Iran: Renewing Egypt ties would force 'Zionists' to leave

Ahmadinejad urges Cairo to rebuild diplomatic relations with Iran, saying it would lead to emergence of a new "great power."

Iranian President Mahmoud Ahmadinejad 311 (R) (photo credit: REUTERS/Morteza Nikoubazl)
Iranian President Mahmoud Ahmadinejad 311 (R)
(photo credit: REUTERS/Morteza Nikoubazl)
TEHRAN - Iranian President Mahmoud Ahmadinejad urged Egypt on Wednesday to rebuild diplomatic relations with the Islamic Republic, saying the emergence of a new "great power" would force "Zionists" to leave the region.
At a meeting with Egyptian academics, clerics and media representatives in Tehran, Ahmadinejad pushed his plan to rebuild links with Cairo after the overthrow of Egyptian President Hosni Mubarak in February.
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The idea of a rapprochement between Shi'ite-led Iran and Sunni-majority Egypt, the most populous Arab nation, would alarm the United States, Israel and Saudi Arabia.
"Our enemies do not want us rebuild our ties because they know a great political and economic power will emerge from our cooperation," Ahmadinejad said.
"Then all the Zionists along with other enemies of nations must leave and escape this region."
Ahmadinejad has repeatedly forecast the imminent disappearance of the Jewish state, which Jerusalem says is a threat of annihilation, especially because of Iran's nuclear program. Tehran denies it is seeking atomic bombs.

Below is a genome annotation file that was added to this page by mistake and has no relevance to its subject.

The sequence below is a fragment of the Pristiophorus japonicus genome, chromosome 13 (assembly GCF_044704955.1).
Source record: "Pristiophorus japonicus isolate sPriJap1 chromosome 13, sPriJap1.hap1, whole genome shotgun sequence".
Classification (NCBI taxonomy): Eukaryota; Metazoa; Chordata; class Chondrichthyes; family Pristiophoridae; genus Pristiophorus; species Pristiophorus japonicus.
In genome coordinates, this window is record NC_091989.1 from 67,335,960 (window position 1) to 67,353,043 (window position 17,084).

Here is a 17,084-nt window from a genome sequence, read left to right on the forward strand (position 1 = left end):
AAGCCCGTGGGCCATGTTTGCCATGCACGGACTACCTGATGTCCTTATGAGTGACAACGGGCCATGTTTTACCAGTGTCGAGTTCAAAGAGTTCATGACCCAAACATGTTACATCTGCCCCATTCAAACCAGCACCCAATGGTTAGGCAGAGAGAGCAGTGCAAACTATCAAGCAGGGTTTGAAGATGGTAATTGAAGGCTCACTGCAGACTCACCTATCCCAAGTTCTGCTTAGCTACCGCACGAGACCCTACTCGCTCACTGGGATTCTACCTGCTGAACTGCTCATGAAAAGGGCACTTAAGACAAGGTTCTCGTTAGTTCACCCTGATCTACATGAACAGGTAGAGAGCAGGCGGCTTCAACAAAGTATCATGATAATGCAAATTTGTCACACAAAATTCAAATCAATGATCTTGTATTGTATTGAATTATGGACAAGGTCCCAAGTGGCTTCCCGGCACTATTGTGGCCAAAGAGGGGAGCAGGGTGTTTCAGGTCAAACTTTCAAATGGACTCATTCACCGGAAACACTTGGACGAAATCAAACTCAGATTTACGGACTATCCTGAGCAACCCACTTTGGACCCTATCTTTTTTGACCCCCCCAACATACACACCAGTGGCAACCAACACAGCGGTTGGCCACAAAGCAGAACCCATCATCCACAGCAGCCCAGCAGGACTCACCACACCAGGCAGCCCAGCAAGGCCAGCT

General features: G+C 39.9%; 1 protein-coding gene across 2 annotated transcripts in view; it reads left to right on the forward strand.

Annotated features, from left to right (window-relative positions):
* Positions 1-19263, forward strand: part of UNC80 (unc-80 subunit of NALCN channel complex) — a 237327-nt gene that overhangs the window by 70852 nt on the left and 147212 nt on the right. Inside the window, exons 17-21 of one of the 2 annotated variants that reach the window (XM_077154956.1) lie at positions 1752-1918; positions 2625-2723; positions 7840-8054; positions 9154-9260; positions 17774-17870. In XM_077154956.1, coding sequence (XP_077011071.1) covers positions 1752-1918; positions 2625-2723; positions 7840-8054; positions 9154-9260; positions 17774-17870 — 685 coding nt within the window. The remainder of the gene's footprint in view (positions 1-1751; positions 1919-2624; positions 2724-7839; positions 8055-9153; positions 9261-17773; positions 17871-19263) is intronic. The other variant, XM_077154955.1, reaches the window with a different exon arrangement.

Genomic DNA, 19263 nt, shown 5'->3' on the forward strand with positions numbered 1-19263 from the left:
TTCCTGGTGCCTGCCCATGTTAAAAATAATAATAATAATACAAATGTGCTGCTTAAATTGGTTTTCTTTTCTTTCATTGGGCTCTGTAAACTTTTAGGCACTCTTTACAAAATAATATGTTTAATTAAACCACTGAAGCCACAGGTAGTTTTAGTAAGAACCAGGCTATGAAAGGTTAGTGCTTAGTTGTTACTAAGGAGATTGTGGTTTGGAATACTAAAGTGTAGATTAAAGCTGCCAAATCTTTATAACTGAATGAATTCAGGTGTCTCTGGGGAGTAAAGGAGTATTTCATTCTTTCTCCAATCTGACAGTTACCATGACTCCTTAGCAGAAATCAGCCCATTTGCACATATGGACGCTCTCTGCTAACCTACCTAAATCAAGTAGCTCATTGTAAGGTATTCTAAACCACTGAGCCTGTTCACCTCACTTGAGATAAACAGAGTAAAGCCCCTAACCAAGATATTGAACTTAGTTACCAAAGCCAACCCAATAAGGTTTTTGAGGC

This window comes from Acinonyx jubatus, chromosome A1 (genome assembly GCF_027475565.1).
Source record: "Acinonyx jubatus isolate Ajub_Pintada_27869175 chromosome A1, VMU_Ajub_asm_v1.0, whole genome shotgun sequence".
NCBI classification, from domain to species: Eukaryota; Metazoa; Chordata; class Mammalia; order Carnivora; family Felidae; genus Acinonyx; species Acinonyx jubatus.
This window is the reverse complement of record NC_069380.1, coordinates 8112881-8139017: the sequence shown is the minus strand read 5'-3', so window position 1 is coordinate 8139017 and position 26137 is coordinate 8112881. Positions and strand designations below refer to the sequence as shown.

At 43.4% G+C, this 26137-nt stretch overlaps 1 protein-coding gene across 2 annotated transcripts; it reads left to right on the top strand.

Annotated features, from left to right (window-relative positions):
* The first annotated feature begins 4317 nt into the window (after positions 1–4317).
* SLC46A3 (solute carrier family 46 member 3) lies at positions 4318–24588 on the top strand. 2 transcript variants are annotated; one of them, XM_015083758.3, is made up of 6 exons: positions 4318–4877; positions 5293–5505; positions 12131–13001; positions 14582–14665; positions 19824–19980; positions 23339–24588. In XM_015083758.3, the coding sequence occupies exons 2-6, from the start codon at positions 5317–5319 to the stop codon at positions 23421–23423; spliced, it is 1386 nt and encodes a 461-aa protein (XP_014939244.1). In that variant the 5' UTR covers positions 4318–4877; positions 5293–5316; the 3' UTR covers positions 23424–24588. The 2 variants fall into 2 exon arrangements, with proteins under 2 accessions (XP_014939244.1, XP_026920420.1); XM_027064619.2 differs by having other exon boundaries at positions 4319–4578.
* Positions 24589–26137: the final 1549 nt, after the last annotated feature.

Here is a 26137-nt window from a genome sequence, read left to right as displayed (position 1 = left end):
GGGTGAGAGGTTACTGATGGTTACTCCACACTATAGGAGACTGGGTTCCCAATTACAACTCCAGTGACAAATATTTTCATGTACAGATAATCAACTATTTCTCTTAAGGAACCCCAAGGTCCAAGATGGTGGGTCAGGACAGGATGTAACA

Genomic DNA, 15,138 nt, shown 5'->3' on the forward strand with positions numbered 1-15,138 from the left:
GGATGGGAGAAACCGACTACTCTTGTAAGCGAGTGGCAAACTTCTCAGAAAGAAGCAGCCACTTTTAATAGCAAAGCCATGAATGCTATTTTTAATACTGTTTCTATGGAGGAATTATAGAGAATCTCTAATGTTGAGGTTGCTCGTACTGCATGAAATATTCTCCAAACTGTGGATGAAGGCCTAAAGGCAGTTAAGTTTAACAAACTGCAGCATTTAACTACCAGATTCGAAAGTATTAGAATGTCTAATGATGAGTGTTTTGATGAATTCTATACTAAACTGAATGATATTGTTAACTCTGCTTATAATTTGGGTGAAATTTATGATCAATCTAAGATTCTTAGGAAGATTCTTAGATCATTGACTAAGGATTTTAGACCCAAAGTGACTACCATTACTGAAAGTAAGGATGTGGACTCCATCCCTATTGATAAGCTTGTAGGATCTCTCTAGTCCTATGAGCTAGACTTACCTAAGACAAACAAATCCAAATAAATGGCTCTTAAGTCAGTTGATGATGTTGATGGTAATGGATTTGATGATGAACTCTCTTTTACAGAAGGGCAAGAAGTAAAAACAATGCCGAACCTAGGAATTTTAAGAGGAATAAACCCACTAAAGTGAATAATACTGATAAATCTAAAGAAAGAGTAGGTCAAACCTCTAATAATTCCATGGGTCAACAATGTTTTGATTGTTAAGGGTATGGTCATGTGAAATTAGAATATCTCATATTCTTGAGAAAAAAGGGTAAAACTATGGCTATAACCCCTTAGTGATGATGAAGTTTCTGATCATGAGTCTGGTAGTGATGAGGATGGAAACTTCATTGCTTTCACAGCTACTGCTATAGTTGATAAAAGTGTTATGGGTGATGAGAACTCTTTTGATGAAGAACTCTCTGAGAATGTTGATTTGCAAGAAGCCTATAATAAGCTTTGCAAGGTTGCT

"I proudly announce that we are ready to give all our experiences to the Egyptian nation ... if there is an investment opportunity in Egypt we are proudly willing to do that," state broadcaster IRIB quoted Ahmadinejad as saying.
Under Mubarak, Egypt was a close US ally which maintained its 1979 peace treaty with Israel and shared Saudi Arabia's suspicions of Iran and its alleged nuclear weapons program.
Ahmadinejad said an alliance with Iran would remove Egypt's need to rely on US support.
"If we stand together, there is no need for their [American] help because Iran and Egypt have needs which can be met by relying on each other's capabilities," he said.
Ties between Cairo and Tehran were severed after Iran's 1979 Islamic revolution and Egypt's signing of the peace treaty with Israel. Although Egypt and Iran do not have full diplomatic relations, each has a diplomatic mission in the other's capital.
Tehran sees improved ties with Egypt as a desirable outcome of what it calls the Arab world's "Islamic awakening", which it hopes will reduce US influence and unite Muslim countries.
Last week Egyptian authorities briefly detained and questioned an Iranian diplomat on suspicion of spying. He was released when his diplomatic status was confirmed and returned to Iran.
Two Iranian naval ships passed through Egypt's Suez Canal in February, the first to be allowed to do so since the Islamic revolution, a move Israel described as a "provocation".